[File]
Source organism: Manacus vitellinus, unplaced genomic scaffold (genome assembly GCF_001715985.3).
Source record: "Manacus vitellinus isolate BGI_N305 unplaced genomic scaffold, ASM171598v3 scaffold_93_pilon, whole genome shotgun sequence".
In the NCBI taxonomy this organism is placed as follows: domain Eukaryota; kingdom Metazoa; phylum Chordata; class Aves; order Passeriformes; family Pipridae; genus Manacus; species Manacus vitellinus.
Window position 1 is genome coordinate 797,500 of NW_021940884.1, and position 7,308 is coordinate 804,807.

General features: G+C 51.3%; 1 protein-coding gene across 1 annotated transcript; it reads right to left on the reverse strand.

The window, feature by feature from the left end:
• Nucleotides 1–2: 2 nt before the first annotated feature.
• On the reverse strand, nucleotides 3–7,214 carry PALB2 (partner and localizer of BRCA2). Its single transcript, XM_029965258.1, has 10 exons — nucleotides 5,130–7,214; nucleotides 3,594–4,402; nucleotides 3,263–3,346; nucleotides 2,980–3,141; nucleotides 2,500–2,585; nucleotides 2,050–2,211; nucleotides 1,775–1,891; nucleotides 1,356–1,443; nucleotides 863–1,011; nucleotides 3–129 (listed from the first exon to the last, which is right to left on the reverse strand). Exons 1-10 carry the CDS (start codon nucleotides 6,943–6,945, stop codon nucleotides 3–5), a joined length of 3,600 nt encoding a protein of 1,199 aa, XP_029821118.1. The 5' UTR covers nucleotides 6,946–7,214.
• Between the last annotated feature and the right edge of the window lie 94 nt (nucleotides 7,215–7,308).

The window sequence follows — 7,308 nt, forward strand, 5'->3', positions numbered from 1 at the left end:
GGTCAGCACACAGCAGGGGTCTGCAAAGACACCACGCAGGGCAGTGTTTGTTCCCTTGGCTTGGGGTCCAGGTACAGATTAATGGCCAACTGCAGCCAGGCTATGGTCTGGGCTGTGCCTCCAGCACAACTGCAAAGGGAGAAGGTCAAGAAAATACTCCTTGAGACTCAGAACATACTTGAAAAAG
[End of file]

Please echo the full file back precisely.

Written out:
Source organism: Manacus vitellinus, unplaced genomic scaffold (genome assembly GCF_001715985.3).
Source record: "Manacus vitellinus isolate BGI_N305 unplaced genomic scaffold, ASM171598v3 scaffold_93_pilon, whole genome shotgun sequence".
In the NCBI taxonomy this organism is placed as follows: domain Eukaryota; kingdom Metazoa; phylum Chordata; class Aves; order Passeriformes; family Pipridae; genus Manacus; species Manacus vitellinus.
Window position 1 is genome coordinate 797,500 of NW_021940884.1, and position 7,308 is coordinate 804,807.

General features: G+C 51.3%; 1 protein-coding gene across 1 annotated transcript; it reads right to left on the reverse strand.

The window, feature by feature from the left end:
• Nucleotides 1–2: 2 nt before the first annotated feature.
• On the reverse strand, nucleotides 3–7,214 carry PALB2 (partner and localizer of BRCA2). Its single transcript, XM_029965258.1, has 10 exons — nucleotides 5,130–7,214; nucleotides 3,594–4,402; nucleotides 3,263–3,346; nucleotides 2,980–3,141; nucleotides 2,500–2,585; nucleotides 2,050–2,211; nucleotides 1,775–1,891; nucleotides 1,356–1,443; nucleotides 863–1,011; nucleotides 3–129 (listed from the first exon to the last, which is right to left on the reverse strand). Exons 1-10 carry the CDS (start codon nucleotides 6,943–6,945, stop codon nucleotides 3–5), a joined length of 3,600 nt encoding a protein of 1,199 aa, XP_029821118.1. The 5' UTR covers nucleotides 6,946–7,214.
• Between the last annotated feature and the right edge of the window lie 94 nt (nucleotides 7,215–7,308).

The window sequence follows — 7,308 nt, forward strand, 5'->3', positions numbered from 1 at the left end:
GGTCAGCACACAGCAGGGGTCTGCAAAGACACCACGCAGGGCAGTGTTTGTTCCCTTGGCTTGGGGTCCAGGTACAGATTAATGGCCAACTGCAGCCAGGCTATGGTCTGGGCTGTGCCTCCAGCACAACTGCAAAGGGAGAAGGTCAAGAAAATACTCCTTGAGACTCAGAACATACTTGAAAAAG